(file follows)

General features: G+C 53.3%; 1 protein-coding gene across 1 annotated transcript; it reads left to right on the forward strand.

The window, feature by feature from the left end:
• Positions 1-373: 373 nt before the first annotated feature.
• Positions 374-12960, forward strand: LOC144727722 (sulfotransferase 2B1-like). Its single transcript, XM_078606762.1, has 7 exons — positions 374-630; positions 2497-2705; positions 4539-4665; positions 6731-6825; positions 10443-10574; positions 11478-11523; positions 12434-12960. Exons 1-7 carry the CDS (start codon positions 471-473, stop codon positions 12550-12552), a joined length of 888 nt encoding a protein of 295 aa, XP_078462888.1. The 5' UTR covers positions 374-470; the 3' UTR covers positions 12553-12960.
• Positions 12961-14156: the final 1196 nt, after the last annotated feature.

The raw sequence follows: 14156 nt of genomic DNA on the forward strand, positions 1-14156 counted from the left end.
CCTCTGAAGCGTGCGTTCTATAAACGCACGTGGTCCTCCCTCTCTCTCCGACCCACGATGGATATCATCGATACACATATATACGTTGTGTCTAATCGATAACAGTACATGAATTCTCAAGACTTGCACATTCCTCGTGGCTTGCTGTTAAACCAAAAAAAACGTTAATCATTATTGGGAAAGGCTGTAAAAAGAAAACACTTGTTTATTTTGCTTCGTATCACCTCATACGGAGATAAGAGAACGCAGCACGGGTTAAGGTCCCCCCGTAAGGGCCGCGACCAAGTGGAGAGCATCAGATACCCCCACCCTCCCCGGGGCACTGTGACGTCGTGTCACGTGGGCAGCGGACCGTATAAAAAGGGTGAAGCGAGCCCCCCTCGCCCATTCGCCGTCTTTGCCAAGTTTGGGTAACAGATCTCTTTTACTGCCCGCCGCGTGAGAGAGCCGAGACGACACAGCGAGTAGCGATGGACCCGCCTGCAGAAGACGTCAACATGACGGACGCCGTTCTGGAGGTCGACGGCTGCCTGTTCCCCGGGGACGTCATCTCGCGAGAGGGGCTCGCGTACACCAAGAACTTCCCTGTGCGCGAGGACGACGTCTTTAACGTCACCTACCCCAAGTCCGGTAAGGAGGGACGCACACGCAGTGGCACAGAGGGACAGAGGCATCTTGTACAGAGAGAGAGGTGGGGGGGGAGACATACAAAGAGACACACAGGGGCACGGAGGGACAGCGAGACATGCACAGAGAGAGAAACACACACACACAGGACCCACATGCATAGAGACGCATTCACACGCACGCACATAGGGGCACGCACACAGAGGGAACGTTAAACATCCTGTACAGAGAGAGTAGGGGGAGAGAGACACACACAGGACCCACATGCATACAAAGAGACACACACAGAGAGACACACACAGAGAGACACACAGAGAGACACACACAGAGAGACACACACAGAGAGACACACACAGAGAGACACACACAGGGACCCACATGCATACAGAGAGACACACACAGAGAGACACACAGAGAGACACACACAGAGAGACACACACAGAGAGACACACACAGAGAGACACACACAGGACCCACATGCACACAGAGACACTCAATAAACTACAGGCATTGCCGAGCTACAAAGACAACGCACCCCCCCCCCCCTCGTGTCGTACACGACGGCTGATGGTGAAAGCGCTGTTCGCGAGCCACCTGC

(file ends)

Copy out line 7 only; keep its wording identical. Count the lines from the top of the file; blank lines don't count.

CCTCTGAAGCGTGCGTTCTATAAACGCACGTGGTCCTCCCTCTCTCTCCGACCCACGATGGATATCATCGATACACATATATACGTTGTGTCTAATCGATAACAGTACATGAATTCTCAAGACTTGCACATTCCTCGTGGCTTGCTGTTAAACCAAAAAAAACGTTAATCATTATTGGGAAAGGCTGTAAAAAGAAAACACTTGTTTATTTTGCTTCGTATCACCTCATACGGAGATAAGAGAACGCAGCACGGGTTAAGGTCCCCCCGTAAGGGCCGCGACCAAGTGGAGAGCATCAGATACCCCCACCCTCCCCGGGGCACTGTGACGTCGTGTCACGTGGGCAGCGGACCGTATAAAAAGGGTGAAGCGAGCCCCCCTCGCCCATTCGCCGTCTTTGCCAAGTTTGGGTAACAGATCTCTTTTACTGCCCGCCGCGTGAGAGAGCCGAGACGACACAGCGAGTAGCGATGGACCCGCCTGCAGAAGACGTCAACATGACGGACGCCGTTCTGGAGGTCGACGGCTGCCTGTTCCCCGGGGACGTCATCTCGCGAGAGGGGCTCGCGTACACCAAGAACTTCCCTGTGCGCGAGGACGACGTCTTTAACGTCACCTACCCCAAGTCCGGTAAGGAGGGACGCACACGCAGTGGCACAGAGGGACAGAGGCATCTTGTACAGAGAGAGAGGTGGGGGGGGAGACATACAAAGAGACACACAGGGGCACGGAGGGACAGCGAGACATGCACAGAGAGAGAAACACACACACACAGGACCCACATGCATAGAGACGCATTCACACGCACGCACATAGGGGCACGCACACAGAGGGAACGTTAAACATCCTGTACAGAGAGAGTAGGGGGAGAGAGACACACACAGGACCCACATGCATACAAAGAGACACACACAGAGAGACACACACAGAGAGACACACAGAGAGACACACACAGAGAGACACACACAGAGAGACACACACAGAGAGACACACACAGGGACCCACATGCATACAGAGAGACACACACAGAGAGACACACAGAGAGACACACACAGAGAGACACACACAGAGAGACACACACAGAGAGACACACACAGGACCCACATGCACACAGAGACACTCAATAAACTACAGGCATTGCCGAGCTACAAAGACAACGCACCCCCCCCCCCCTCGTGTCGTACACGACGGCTGATGGTGAAAGCGCTGTTCGCGAGCCACCTGC